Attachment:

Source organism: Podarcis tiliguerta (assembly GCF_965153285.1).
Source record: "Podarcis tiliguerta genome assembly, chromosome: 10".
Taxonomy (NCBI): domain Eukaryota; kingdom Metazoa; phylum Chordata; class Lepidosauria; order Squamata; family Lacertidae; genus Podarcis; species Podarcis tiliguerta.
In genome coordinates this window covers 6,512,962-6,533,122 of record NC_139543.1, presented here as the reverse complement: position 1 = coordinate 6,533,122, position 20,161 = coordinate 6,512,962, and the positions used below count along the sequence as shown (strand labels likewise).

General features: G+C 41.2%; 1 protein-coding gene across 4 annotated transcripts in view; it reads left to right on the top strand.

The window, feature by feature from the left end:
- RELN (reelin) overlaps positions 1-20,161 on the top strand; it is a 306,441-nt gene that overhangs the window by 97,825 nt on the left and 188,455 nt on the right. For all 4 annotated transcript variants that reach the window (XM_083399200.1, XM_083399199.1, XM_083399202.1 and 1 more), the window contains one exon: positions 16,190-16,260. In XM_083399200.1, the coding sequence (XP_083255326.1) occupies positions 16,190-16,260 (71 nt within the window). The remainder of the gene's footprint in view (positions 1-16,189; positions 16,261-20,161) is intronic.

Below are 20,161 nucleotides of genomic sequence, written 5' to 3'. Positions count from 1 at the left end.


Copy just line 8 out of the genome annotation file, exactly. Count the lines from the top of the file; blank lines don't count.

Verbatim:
Below are 20,161 nucleotides of genomic sequence, written 5' to 3'. Positions count from 1 at the left end.